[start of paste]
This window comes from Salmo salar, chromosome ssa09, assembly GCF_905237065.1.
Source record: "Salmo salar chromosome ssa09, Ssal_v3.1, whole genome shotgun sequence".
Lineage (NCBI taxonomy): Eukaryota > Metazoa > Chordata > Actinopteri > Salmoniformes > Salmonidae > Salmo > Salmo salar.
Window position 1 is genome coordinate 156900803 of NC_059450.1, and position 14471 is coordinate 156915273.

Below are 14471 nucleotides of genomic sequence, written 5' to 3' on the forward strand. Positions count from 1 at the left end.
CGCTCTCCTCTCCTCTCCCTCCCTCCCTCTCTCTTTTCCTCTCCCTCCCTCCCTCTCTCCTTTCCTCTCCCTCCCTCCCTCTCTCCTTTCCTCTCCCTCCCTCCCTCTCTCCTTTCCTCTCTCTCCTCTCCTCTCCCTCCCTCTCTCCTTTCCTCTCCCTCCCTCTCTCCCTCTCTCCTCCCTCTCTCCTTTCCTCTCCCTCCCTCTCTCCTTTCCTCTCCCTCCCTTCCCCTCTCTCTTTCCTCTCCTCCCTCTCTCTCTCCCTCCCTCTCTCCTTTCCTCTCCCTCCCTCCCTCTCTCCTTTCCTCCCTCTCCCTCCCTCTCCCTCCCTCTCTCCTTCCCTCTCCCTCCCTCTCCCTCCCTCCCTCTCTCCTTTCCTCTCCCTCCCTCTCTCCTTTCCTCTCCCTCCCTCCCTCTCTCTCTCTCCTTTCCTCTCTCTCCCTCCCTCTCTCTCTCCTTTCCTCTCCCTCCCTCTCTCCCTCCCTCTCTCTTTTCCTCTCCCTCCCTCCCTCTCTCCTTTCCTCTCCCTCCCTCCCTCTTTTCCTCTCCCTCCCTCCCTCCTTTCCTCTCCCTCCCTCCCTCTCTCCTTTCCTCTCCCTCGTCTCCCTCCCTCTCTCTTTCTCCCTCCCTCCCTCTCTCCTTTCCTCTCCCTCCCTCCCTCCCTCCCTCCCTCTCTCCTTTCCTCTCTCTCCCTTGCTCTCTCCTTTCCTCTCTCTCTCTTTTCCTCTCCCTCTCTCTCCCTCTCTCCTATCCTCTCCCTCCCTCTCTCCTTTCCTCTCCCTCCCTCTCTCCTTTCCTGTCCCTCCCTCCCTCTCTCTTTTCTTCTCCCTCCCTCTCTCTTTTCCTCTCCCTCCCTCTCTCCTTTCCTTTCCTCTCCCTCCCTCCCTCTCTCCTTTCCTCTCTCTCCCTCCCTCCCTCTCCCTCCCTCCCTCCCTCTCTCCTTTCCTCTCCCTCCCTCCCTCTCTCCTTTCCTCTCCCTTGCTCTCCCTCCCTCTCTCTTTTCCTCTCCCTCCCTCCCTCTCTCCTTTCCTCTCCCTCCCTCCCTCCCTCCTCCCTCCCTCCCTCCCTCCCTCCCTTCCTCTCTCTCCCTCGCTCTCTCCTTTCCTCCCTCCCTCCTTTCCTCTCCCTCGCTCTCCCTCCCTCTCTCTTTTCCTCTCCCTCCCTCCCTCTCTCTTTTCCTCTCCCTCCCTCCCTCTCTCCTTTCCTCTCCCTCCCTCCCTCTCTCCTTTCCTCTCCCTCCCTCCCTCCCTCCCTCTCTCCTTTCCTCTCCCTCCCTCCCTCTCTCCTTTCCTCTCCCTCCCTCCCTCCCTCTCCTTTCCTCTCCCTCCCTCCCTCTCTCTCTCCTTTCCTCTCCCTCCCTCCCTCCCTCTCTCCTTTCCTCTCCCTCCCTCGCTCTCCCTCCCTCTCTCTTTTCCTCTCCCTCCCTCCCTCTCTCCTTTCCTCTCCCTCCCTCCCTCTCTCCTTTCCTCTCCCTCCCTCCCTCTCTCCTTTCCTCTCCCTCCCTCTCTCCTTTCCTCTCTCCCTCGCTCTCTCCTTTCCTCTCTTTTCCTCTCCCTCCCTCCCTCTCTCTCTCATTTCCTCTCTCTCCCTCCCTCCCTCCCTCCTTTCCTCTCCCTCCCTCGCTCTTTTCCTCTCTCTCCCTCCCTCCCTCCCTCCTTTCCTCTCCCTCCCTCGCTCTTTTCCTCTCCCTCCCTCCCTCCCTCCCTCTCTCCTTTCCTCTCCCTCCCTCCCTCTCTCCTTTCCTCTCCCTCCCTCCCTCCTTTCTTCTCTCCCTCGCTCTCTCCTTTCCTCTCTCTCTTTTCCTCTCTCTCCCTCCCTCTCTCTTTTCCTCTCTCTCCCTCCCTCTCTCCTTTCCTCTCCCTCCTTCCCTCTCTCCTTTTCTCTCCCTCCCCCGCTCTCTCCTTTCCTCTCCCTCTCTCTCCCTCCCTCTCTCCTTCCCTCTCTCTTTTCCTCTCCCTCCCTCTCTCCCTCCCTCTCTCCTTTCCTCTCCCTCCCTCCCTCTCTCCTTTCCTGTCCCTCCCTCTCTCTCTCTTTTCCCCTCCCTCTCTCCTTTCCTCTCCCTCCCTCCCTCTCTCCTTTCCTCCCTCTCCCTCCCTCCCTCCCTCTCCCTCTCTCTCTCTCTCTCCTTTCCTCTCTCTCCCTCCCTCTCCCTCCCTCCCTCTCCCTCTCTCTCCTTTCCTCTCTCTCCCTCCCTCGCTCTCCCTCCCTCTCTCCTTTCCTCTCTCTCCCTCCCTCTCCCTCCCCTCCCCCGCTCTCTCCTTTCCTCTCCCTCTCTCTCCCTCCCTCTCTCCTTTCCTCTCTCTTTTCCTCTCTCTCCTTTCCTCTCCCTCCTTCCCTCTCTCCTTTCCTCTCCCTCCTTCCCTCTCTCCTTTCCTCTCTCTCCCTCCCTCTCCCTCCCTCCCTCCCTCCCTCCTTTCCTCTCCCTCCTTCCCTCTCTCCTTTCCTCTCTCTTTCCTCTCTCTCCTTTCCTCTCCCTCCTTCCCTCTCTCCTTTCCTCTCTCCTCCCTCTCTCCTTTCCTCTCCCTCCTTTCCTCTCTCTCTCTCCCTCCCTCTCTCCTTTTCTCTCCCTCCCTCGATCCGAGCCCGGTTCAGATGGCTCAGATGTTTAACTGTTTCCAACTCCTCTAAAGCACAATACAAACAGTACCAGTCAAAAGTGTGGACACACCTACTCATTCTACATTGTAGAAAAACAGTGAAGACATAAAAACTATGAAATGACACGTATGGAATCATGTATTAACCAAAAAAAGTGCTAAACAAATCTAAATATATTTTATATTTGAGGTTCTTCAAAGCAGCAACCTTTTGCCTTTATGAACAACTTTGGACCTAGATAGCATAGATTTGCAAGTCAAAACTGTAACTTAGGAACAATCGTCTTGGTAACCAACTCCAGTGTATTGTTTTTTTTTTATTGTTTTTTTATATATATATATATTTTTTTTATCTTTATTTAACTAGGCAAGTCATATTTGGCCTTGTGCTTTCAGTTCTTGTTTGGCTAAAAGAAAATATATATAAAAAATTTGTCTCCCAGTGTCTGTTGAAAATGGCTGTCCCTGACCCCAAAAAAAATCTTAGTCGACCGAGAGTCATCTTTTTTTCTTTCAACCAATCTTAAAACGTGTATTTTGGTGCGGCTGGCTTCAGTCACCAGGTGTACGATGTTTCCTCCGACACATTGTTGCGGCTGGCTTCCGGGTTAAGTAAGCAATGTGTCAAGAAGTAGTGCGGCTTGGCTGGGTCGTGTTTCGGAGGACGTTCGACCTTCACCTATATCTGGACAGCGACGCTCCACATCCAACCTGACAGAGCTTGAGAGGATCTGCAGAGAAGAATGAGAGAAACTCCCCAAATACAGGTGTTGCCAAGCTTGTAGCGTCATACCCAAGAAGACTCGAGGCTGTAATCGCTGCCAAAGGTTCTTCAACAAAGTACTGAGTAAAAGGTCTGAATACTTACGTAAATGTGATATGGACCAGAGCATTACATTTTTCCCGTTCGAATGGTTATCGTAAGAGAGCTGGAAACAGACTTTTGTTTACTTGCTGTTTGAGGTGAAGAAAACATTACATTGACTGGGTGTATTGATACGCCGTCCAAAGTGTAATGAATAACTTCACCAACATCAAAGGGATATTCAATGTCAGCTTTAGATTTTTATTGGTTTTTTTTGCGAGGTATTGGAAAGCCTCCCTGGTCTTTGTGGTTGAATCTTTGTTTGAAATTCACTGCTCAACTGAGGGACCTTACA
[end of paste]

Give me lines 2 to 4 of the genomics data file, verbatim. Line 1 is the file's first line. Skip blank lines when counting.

Source record: "Salmo salar chromosome ssa09, Ssal_v3.1, whole genome shotgun sequence".
Lineage (NCBI taxonomy): Eukaryota > Metazoa > Chordata > Actinopteri > Salmoniformes > Salmonidae > Salmo > Salmo salar.
Window position 1 is genome coordinate 156900803 of NC_059450.1, and position 14471 is coordinate 156915273.